The smallpox epidemic decimated Indigenous communities throughout the region due to a complete lack of immunity to the disease.

Some estimate the Nuxalk population pre-contact was 35,000. After smallpox devastated village after village, less than 300 Nuxalkmc remained and gathered in Q’umk’uts (Bella Coola).

Currently the still recovering Nuxalk population sits at approximately 1,700 registered members - a mere 4.86 percent of the original pre-contact population. As a result, there is an incredibly heightened sensitivity to any disease that could bring further disaster to the community.

Visitors are demonstrating extraordinary selfishness in potentially bringing COVID-19 into the community. They are also gambling with their own lives by leaving metropolitan areas with large and well-provisioned hospitals to come to a tiny and remote community with minimal medical services which need to remain available for the resident community. If an outsider were to fall dangerously ill, they would likely need a medivac out to Vancouver, potentially compromising locals’ access to this limited service.

However, protecting Nuxalkmc from this latest threat to their well-being is not a simple matter. The various layers of government, including federal, provincial, local government, Nuxalk Band Council, and the Nuxalk hereditary structure add to the complexity of the situation on and off reserve, especially in these unprecedented times.

Indeed, jurisdiction (over roads, for example) in Nuxalk territory may be characterized as mixed and/or controversial, as lands were never ceded by treaty. Andrea Hilland, a Nuxalkmc lawyer, states that, “the Nuxalk people have not signed treaties with any government. Nuxalk laws state where Nuxalk territorial boundaries are. Stutwiniitscw (thank you), Nuxalkmc, for consistently resisting the subversion of Nuxalk laws.”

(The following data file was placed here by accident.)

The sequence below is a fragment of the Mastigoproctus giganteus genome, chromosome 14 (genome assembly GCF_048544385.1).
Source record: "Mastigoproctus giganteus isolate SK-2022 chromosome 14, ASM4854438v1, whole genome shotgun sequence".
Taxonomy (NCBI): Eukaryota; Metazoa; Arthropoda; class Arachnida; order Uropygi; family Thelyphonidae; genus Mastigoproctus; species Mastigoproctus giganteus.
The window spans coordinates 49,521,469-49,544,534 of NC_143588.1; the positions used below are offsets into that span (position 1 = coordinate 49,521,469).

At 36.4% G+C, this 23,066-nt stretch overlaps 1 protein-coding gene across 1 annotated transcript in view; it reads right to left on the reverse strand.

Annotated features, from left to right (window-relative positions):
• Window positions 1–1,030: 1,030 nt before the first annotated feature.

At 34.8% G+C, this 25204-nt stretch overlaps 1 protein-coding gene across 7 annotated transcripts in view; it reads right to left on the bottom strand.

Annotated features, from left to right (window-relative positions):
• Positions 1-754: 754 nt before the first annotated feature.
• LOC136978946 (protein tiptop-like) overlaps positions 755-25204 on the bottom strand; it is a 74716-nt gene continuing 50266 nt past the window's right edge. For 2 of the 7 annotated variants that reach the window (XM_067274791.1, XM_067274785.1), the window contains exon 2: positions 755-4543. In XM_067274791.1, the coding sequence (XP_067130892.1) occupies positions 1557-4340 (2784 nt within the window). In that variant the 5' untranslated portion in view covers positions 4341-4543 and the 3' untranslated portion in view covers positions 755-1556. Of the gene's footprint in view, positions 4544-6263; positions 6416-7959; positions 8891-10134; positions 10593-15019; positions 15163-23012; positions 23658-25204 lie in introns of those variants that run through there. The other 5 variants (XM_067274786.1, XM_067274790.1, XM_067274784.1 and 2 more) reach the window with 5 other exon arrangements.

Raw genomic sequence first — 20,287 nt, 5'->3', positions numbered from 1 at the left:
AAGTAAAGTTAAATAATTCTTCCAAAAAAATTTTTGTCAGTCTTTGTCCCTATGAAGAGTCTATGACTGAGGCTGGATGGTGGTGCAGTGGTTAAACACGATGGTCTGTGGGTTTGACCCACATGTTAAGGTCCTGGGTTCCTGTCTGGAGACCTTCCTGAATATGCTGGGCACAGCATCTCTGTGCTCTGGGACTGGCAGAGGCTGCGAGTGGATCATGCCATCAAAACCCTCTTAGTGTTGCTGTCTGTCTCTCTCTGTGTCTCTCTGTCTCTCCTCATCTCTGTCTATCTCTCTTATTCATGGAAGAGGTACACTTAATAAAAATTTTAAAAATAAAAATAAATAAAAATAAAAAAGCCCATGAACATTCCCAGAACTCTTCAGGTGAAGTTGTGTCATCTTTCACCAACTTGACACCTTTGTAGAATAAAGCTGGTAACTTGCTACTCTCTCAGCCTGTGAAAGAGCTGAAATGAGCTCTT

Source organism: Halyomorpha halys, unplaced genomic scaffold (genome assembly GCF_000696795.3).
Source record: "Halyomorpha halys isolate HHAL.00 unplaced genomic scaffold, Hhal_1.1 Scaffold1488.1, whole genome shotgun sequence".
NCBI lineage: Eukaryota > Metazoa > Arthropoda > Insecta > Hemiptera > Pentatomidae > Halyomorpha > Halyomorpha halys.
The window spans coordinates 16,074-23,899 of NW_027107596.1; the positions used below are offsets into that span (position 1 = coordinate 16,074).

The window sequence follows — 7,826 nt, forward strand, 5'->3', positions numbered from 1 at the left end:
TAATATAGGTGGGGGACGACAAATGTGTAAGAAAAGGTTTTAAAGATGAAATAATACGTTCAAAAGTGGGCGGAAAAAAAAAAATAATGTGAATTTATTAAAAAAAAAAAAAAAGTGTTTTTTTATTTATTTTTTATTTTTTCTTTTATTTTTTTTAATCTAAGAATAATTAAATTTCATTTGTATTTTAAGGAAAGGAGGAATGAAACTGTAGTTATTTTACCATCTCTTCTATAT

When COVID-19 first became a concern and local hospital capacity limits were recognized, Nuxalkmc acted to reduce non-essential road travel to Bella Coola. In support of these efforts, the Central Coast Regional District declared a local state of emergency and issued a Travel Restriction Order. On March 26 the provincial government sought a unified approach across the province and declared a state of emergency and suspended all local states of emergency aside from the City of Vancouver’s.

Nuxalk language and culture is exclusive to Nuxalk territory and it is imperative that the road closure by Nuxalk leadership be respected to preserve this distinct people and culture. As Tallio summarizes, “We are standing up for our human right to be safe in our own territory where our Nation, language and culture have existed for over 10,000 years.”

It remains to be seen whether the province will step up to stop non-essential travel and hear the pleas echoed in Indigenous communities across B.C.